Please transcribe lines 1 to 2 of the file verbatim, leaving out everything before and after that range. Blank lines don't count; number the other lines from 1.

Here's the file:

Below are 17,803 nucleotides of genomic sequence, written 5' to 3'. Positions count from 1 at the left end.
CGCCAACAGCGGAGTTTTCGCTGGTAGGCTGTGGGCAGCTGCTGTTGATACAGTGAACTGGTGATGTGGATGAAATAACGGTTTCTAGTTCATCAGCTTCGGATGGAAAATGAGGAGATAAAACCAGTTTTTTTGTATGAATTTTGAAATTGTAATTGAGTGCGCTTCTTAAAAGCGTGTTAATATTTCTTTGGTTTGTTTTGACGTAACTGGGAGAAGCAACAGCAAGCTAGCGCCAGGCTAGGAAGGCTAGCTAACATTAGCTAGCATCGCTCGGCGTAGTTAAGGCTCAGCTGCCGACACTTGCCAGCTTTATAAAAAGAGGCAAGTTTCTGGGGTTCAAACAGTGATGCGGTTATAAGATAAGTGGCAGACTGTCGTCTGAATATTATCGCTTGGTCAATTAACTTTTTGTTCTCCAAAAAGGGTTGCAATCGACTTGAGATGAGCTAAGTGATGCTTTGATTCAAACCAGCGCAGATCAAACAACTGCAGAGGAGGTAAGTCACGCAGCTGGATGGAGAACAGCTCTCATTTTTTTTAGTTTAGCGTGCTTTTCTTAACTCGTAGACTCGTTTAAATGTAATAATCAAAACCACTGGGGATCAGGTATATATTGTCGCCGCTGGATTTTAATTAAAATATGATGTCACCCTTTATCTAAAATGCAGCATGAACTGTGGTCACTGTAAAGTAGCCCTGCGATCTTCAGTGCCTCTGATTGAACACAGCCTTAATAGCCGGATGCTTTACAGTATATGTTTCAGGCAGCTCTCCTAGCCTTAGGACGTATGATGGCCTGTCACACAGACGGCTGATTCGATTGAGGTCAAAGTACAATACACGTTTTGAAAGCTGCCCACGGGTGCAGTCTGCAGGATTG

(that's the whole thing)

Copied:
Below are 17,803 nucleotides of genomic sequence, written 5' to 3'. Positions count from 1 at the left end.
CGCCAACAGCGGAGTTTTCGCTGGTAGGCTGTGGGCAGCTGCTGTTGATACAGTGAACTGGTGATGTGGATGAAATAACGGTTTCTAGTTCATCAGCTTCGGATGGAAAATGAGGAGATAAAACCAGTTTTTTTGTATGAATTTTGAAATTGTAATTGAGTGCGCTTCTTAAAAGCGTGTTAATATTTCTTTGGTTTGTTTTGACGTAACTGGGAGAAGCAACAGCAAGCTAGCGCCAGGCTAGGAAGGCTAGCTAACATTAGCTAGCATCGCTCGGCGTAGTTAAGGCTCAGCTGCCGACACTTGCCAGCTTTATAAAAAGAGGCAAGTTTCTGGGGTTCAAACAGTGATGCGGTTATAAGATAAGTGGCAGACTGTCGTCTGAATATTATCGCTTGGTCAATTAACTTTTTGTTCTCCAAAAAGGGTTGCAATCGACTTGAGATGAGCTAAGTGATGCTTTGATTCAAACCAGCGCAGATCAAACAACTGCAGAGGAGGTAAGTCACGCAGCTGGATGGAGAACAGCTCTCATTTTTTTTAGTTTAGCGTGCTTTTCTTAACTCGTAGACTCGTTTAAATGTAATAATCAAAACCACTGGGGATCAGGTATATATTGTCGCCGCTGGATTTTAATTAAAATATGATGTCACCCTTTATCTAAAATGCAGCATGAACTGTGGTCACTGTAAAGTAGCCCTGCGATCTTCAGTGCCTCTGATTGAACACAGCCTTAATAGCCGGATGCTTTACAGTATATGTTTCAGGCAGCTCTCCTAGCCTTAGGACGTATGATGGCCTGTCACACAGACGGCTGATTCGATTGAGGTCAAAGTACAATACACGTTTTGAAAGCTGCCCACGGGTGCAGTCTGCAGGATTG